When people talk today about the “new religiosity” of young people, what they say often has a religious character itself. People often act as though they can understand, explain, and assess the phenomenon intrinsically – from “inside the protagonists” – as something that has “come out of the blue.” But it did not “simply occur” to young people to become more interested in the Church, Catholicism, or the Pope. Rather, they are subjected to a dynamic of strong psychical forces which I would like to characterize under three terms: ritual, passion, meaning.
Young people need, love, and seek rituals. Every adult who raises children is familiar with them, the rituals of getting up, washing, sorting out toys, doing schoolwork. The desire and need for an at least partly ritualized life will never disappear completely. The TV broadcasts from Rome about the death and burial of John Paul II as well as the selection and inauguration of Pope Benedict XVI were perpetual advertising free of charge for a perfect ritual that has matured over centuries. As opposed to earlier times, when antiquated customs were dropped or at least condemned for the sake of modernity (above all in the 1970s and 80s), today we are touched by the actors’ Medieval seriousness and certainty that God exists. These things convey the message a a better world, because of the steadfast belief, and thus a world stable enough to face the future.
Our psychological research with young people has yielded a central finding: the increasing erosion of sensory, real qualities that can be experienced and “lived through.” Young people (again) long for a “passionate life.” But they live in a world in which in practical terms passion and suffering can only be experienced in a conveyed or consumable form: as a cinema spectacle, fun sport, or self-experience event. Today “being posh” normally has the upper hand over “fate.” The pain and suffering of the dying Pope invoked these empty spots in young people’s own lives. It moved young people and made them want to share and participate in the Pope’s fate. The trip to Rome – whether in actuality or only via TV – took them to an unknown world of true (or to be precise: “truer”) feelings.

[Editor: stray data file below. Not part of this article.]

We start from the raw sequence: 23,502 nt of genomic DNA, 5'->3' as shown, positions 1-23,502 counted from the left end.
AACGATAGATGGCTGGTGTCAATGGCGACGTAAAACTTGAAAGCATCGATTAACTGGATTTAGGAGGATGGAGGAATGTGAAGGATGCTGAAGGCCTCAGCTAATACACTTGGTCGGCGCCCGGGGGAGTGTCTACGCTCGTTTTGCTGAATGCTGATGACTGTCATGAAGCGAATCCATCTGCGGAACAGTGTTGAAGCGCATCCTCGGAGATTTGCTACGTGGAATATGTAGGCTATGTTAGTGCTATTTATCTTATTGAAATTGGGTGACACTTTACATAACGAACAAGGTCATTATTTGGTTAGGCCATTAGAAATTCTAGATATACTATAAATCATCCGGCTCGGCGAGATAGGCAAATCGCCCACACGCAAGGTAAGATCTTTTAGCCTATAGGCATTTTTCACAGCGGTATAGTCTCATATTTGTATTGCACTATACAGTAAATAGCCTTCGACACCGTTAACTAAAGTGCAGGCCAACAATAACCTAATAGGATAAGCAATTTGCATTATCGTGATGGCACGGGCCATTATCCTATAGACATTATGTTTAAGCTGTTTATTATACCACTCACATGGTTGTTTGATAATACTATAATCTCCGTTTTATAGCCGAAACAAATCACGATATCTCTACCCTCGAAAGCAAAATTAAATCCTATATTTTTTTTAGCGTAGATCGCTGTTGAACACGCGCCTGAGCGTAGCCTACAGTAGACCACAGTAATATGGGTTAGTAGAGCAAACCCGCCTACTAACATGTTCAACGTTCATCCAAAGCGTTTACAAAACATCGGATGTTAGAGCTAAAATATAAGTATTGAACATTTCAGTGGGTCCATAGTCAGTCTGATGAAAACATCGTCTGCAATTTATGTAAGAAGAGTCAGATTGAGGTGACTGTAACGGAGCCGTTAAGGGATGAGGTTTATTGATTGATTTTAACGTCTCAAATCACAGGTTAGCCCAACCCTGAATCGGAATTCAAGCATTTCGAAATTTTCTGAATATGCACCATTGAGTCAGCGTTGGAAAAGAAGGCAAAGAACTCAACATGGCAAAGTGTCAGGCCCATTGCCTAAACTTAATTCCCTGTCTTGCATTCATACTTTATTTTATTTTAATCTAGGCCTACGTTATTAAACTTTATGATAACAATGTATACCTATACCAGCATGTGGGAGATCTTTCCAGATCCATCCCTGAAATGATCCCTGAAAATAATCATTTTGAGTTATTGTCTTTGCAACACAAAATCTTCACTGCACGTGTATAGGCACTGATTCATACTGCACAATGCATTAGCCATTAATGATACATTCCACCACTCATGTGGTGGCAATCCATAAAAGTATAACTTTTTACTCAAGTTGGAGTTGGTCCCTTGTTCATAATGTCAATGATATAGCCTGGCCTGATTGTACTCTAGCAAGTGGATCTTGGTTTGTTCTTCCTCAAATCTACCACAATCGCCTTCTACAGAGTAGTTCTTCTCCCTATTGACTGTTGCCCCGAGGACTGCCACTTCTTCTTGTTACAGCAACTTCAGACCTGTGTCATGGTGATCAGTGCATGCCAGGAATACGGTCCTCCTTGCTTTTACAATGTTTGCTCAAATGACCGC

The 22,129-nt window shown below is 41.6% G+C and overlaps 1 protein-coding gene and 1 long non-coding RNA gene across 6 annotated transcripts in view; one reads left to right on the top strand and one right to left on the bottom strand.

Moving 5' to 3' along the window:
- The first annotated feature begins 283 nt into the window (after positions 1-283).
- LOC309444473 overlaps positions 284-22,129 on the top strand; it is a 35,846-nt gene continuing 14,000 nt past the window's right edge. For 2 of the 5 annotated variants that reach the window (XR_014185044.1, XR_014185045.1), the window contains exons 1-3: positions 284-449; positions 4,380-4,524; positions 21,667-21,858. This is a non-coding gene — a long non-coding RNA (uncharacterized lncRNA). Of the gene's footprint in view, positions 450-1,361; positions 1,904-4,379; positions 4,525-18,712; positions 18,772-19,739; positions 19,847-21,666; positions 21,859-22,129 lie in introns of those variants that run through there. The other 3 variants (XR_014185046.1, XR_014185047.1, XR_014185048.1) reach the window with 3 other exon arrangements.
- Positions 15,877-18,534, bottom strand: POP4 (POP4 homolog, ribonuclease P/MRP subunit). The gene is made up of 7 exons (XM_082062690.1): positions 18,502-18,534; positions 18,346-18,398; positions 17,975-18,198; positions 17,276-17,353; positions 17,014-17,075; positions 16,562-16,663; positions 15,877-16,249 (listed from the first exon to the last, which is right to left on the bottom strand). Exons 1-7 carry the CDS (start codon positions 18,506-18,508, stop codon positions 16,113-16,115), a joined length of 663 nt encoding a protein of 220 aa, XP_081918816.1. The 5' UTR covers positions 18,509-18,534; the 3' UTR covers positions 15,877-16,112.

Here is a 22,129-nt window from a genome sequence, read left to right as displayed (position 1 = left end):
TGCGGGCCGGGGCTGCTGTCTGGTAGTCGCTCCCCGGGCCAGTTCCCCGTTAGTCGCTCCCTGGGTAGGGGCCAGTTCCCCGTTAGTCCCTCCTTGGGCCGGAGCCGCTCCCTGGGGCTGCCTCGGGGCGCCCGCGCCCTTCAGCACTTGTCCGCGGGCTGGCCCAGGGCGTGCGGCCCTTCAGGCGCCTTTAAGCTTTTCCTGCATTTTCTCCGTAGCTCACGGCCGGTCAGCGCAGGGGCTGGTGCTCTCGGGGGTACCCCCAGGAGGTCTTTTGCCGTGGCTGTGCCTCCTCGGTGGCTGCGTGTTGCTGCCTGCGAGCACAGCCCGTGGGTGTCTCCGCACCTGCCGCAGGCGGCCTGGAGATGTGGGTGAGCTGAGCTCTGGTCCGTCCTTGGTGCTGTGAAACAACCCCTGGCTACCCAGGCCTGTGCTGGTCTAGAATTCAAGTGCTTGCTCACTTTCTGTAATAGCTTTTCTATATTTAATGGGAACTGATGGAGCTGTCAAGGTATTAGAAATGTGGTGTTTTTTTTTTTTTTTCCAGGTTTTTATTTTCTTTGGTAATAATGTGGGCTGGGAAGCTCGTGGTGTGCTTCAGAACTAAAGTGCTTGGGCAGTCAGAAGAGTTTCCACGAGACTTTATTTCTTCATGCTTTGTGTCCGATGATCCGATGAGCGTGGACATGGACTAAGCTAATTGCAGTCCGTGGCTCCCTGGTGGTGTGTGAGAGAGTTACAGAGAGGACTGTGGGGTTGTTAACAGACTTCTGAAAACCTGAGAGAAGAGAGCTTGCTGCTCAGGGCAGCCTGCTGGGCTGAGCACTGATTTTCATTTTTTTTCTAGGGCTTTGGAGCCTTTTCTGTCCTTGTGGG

All of us – and especially younger people – thirst for meaning in life. That is, for an explanation of the world and a description of the future which interpret life today as being fulfilling or at least capable of being fulfilling. For many, therefore, the façade of the Papal Palace is a projection screen for central life issues – with a paradoxical effect: life seems more worth living when one deals with ultimate questions and values. With the election of a German Pope, a further chapter in the search, conveyance, and promise of meaning has now begun. Of all countries, our shaken and not very hopeful society is allowed to present the Pope. In the eyes of many it is no coincidence that with Joseph Ratzinger an extremely conservative man took the helm of the Catholic Church. It seems as though an especially strict, but also just and kind “Papa” can give our fatherless society new meaning. His visit to Cologne during World Youth Day will show how strong the longings and hopes are that are directed toward and projected on him.
Thus, the question of a new religiosity in the young generation can be answered from a very earthly perspective with few spiritual transcendent qualities: a veteran authority offers meaning by not showing or admitting doubt about the rightness of his message. More and more people – especially younger people – prefer to believe rather than run the risk of having to face up to their fate in a meaningless secular world. One can, but doesn’t have to, call this “new religiosity.” It can also be interpreted as an alarm signal and appeal to earthly authorities who have nothing comparable to show and offer.